Also, it seems like you really like to attention and getting gifts (i.e., flowers, affection, etc), which isn’t a bad thing, but your Fiance may not 1) really understand how important those are to you or 2) may not show his love/affection in that way. You may need to communicate with him better about how you feel appreciated, while also asking him how he feels loved/appreciated.

I find the whole dynamic of him wanting you to “stay out of his way” and him not wanting to directly deal with issues (i.e., not willing to go to counseling) very unhealthy and concerning. Yes, he is under stress right now, but is this how he will continue to handle stress and difficult life circumstances? Do you want a partner that shuts down and pushes you away during a time when you both need each other most?

Lastly, about having children. I can see why he may be concerned about raising children if you have a serious medical condition. How debilitating is it for you? Are you able to maintain a full time job now? If you could stay at home and focus on the children, do you feel you could handle it? Perhaps focus on getting your medical condition under control before finalizing your decision to have children. Regardless though, you two should be on the same page about having children BEFORE you get married. Given the wedding is only weeks away, you should be having these conversations soon.

Oh, and stop thinking about what your previous boyfriends did and did not do! You are no longer in a relationship with them and it is unhealthy to compare your current relationship to those relationships. It will only cause you to feel resentful. 

 

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@FoxyBride14:  + 1, it’s not baby sitting when it’s your own children…it’s called parenting.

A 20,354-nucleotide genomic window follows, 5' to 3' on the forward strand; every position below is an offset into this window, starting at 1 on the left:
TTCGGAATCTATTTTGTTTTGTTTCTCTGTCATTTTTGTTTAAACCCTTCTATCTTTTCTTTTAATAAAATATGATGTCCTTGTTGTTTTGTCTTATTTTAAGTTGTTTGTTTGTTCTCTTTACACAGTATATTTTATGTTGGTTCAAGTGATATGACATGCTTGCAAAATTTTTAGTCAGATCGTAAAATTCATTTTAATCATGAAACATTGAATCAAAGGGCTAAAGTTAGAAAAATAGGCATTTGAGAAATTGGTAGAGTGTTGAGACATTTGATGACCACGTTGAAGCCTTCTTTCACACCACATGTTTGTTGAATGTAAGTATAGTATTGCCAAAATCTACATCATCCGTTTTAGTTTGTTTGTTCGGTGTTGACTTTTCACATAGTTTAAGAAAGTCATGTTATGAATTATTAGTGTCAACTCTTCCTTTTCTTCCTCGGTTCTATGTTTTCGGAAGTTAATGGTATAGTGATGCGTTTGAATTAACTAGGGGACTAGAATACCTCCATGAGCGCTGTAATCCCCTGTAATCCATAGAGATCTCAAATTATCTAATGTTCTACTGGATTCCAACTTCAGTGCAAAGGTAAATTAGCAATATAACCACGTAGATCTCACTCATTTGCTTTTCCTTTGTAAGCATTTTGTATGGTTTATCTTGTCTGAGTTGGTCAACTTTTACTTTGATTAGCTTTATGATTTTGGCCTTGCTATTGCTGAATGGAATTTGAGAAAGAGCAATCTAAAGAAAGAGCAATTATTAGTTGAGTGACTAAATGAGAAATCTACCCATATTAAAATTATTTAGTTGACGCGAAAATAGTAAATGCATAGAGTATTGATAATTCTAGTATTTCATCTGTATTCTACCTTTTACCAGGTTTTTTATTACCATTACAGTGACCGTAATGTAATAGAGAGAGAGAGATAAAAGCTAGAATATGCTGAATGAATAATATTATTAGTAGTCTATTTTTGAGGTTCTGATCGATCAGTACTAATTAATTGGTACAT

Post # 23
Member
233 posts
Helper bee
  • Wedding: August 2013

Folllowing up on some of the things Jeweliee said: If you have some time, I also recommend reading through (or at least skimming) the book The 5 Love Languages. I had a previous boyfriend who did all sorts of things for me (sent me gifts/flowers, took me on fancy trips) but somehow I felt lonely and neglected, sometimes even when I was with him. Deciding to break up with him was almost an impossible decision. More recently, I had a roommate who was really into self-help books. I was bored one day and (secretly) read this book. It really opened my eyes to why my ex and I were an almost-but-not quite relationship. As a religious book, it also offers a lot of “how to save the situation” advice. But it sounds like you guys feel appreciated with different actions and that’s going to require a lot of effort to make each other feel loved. It’s also really helpful if your fiance would read the book, so the whole “no counseling” thing is a real bummer. Does a book count?

 

That being said, having been engaged before and felt the feelings you feel now (and feeling the rug pulled out from under me on kids, etc), I truly recommend postponing the wedding to work on it. I am now engaged to someone with whom I don’t have any of those questions or feelings, so believe me when I say those are legitimate feelings that are not ‘normal’ pre-wedding. Your brain is telling you something. His refusal to get professional help is also telling you something.

 

Finally, I’m sorry you aren’t feeling well and I hope your migraines get under control soon! chronic problems always require so much patience =/. You really don’t need a fiance who is adding to that stress, whether his concerns are justified or not. It sounds like it’s more than one legitimate concern and that’s a lot pre-wedding.

Post # 24
Member
9680 posts
Buzzing Beekeeper

@littleacorn:  I think that having children, or not having them, is an absolute dealbreaker. If one person just does it for the other then, they won’t be as invested. Similarily if one person gives up on having kids for the other, they will become resentful. Your situation is a bit different and I understand your FI’s concern.